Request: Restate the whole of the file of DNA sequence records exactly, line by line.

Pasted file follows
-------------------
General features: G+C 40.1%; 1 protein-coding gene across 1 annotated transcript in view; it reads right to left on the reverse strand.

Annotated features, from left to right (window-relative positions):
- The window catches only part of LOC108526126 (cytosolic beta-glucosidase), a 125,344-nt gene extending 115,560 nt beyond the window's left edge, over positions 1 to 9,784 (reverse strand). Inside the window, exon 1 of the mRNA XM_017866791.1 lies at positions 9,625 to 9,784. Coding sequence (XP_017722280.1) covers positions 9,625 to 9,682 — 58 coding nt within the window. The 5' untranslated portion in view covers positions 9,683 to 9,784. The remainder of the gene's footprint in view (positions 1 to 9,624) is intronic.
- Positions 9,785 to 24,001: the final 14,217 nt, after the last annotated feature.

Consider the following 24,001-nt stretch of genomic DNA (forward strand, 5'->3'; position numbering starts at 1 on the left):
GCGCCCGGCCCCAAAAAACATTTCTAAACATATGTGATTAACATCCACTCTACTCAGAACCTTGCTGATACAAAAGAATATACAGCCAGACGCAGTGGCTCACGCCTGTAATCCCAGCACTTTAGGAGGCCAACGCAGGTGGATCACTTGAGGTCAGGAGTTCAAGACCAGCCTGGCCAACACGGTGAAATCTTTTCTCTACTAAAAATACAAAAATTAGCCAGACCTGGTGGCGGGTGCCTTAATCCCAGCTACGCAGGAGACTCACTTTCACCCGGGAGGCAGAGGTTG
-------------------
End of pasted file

General features: G+C 40.1%; 1 protein-coding gene across 1 annotated transcript in view; it reads right to left on the reverse strand.

Annotated features, from left to right (window-relative positions):
- The window catches only part of LOC108526126 (cytosolic beta-glucosidase), a 125,344-nt gene extending 115,560 nt beyond the window's left edge, over positions 1 to 9,784 (reverse strand). Inside the window, exon 1 of the mRNA XM_017866791.1 lies at positions 9,625 to 9,784. Coding sequence (XP_017722280.1) covers positions 9,625 to 9,682 — 58 coding nt within the window. The 5' untranslated portion in view covers positions 9,683 to 9,784. The remainder of the gene's footprint in view (positions 1 to 9,624) is intronic.
- Positions 9,785 to 24,001: the final 14,217 nt, after the last annotated feature.

Consider the following 24,001-nt stretch of genomic DNA (forward strand, 5'->3'; position numbering starts at 1 on the left):
GCGCCCGGCCCCAAAAAACATTTCTAAACATATGTGATTAACATCCACTCTACTCAGAACCTTGCTGATACAAAAGAATATACAGCCAGACGCAGTGGCTCACGCCTGTAATCCCAGCACTTTAGGAGGCCAACGCAGGTGGATCACTTGAGGTCAGGAGTTCAAGACCAGCCTGGCCAACACGGTGAAATCTTTTCTCTACTAAAAATACAAAAATTAGCCAGACCTGGTGGCGGGTGCCTTAATCCCAGCTACGCAGGAGACTCACTTTCACCCGGGAGGCAGAGGTTG